Jonathan Gratch is Director for Virtual Human Research at the University of Southern California’s (USC) Institute for Creative Technologies, a Research Full Professor of Computer Science and Psychology at USC and co-director of USC’s Computational Emotion Group. He completed his Ph.D. in Computer Science at the University of Illinois in Urban-Champaign in 1995. Dr. Gratch’s research focuses on computational models of human cognitive and social processes, especially emotion, and explores these models’ role in shaping human-computer interactions in virtual environments. He studies the relationship between cognition and emotion, the cognitive processes underlying emotional responses, and the influence of emotion on decision making and physical behavior. He is the founding Editor-in-Chief of IEEE’s Transactions on Affective Computing (3.5 impact factor in 2013), Associate Editor of Emotion Review and the Journal of Autonomous Agents and Multiagent Systems, and former President of the Association for the Advancement of Affective Computing (AAAC). He is a AAAI Fellow, a SIGART Autonomous Agent’s Award recipient, a Senior Member of IEEE, and member of the International Society for Research on Emotion (ISRE). Dr. Gratch is the author of over 200 technical articles.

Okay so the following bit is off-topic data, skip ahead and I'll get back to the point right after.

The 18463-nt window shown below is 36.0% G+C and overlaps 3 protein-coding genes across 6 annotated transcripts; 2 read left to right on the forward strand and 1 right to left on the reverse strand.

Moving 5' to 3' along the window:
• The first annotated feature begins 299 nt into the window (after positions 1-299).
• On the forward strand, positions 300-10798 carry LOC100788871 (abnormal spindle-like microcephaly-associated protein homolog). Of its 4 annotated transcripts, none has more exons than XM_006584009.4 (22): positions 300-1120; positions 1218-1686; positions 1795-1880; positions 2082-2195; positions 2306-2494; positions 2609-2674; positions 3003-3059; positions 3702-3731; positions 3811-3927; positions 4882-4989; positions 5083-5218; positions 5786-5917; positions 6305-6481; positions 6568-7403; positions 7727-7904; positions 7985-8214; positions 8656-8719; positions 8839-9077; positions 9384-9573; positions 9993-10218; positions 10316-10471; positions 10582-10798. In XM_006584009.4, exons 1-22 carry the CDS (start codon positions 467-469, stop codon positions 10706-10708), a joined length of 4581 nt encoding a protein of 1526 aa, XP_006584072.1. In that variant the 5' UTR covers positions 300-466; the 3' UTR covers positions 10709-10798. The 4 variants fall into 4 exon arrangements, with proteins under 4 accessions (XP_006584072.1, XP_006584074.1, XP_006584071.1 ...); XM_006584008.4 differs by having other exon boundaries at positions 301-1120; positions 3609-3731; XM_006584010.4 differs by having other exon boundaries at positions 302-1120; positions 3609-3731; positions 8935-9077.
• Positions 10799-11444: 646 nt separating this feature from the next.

Björn Schuller, Imperial College London / University of Passau, UK / Germany